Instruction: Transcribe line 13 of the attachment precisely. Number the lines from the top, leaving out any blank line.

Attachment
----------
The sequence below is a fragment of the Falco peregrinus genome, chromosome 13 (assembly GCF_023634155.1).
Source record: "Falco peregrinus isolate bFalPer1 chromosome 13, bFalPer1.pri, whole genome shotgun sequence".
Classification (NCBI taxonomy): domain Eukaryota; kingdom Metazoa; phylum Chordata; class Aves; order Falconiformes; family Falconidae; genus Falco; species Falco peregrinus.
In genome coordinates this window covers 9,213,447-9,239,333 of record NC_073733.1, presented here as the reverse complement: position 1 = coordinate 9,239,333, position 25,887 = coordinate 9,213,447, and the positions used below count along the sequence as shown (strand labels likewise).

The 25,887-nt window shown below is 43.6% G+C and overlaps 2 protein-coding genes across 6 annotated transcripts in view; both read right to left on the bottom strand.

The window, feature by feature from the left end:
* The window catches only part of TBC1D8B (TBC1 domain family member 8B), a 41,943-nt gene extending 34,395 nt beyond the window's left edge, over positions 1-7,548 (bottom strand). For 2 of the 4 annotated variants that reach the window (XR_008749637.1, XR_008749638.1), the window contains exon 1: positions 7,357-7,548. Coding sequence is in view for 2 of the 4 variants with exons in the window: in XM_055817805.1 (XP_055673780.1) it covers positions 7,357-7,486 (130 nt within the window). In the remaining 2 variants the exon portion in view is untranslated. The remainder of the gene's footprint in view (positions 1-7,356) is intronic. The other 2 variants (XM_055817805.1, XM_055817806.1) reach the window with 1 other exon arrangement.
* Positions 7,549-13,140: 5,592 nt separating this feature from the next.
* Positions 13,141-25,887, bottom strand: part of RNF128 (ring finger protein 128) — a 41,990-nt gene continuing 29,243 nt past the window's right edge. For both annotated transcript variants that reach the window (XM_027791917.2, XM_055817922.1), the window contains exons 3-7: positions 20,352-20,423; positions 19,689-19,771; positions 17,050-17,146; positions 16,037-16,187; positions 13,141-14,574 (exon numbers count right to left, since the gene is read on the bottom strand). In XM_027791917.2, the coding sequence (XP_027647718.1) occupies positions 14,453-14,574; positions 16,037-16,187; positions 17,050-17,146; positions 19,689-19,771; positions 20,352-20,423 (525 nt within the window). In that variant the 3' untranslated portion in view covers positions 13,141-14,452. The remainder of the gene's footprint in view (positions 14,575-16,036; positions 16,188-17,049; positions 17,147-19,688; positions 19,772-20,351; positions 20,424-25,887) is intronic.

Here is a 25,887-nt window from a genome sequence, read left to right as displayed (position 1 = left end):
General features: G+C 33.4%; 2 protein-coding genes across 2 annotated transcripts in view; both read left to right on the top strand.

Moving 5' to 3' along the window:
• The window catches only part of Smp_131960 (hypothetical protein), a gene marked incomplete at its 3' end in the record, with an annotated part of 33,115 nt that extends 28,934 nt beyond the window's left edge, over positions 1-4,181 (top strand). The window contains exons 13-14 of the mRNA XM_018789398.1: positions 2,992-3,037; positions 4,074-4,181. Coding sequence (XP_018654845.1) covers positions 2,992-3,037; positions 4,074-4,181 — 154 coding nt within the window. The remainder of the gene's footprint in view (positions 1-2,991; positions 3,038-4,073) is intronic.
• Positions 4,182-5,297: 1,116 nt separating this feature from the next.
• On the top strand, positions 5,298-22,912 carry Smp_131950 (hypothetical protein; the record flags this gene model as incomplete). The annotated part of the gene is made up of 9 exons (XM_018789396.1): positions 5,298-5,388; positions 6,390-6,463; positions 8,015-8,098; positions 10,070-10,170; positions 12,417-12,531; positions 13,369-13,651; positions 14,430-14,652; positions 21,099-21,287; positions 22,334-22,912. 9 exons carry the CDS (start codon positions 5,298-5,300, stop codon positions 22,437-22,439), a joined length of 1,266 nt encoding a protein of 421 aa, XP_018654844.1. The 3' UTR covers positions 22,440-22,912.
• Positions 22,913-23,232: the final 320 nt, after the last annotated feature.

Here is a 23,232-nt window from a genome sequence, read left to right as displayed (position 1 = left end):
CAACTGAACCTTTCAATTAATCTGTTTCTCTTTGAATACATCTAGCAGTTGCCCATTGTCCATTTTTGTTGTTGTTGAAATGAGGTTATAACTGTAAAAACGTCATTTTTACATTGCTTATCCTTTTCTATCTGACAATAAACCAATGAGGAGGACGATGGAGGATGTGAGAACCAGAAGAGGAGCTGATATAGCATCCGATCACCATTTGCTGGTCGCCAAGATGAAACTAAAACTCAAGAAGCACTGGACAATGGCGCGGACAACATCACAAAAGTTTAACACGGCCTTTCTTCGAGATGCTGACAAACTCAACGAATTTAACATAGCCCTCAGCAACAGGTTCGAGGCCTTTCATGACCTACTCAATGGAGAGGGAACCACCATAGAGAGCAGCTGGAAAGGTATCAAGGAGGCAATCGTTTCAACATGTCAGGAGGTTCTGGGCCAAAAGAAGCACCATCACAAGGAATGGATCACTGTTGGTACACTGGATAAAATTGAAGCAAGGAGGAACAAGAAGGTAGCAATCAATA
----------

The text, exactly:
• The window catches only part of Smp_131960 (hypothetical protein), a gene marked incomplete at its 3' end in the record, with an annotated part of 33,115 nt that extends 28,934 nt beyond the window's left edge, over positions 1-4,181 (top strand). The window contains exons 13-14 of the mRNA XM_018789398.1: positions 2,992-3,037; positions 4,074-4,181. Coding sequence (XP_018654845.1) covers positions 2,992-3,037; positions 4,074-4,181 — 154 coding nt within the window. The remainder of the gene's footprint in view (positions 1-2,991; positions 3,038-4,073) is intronic.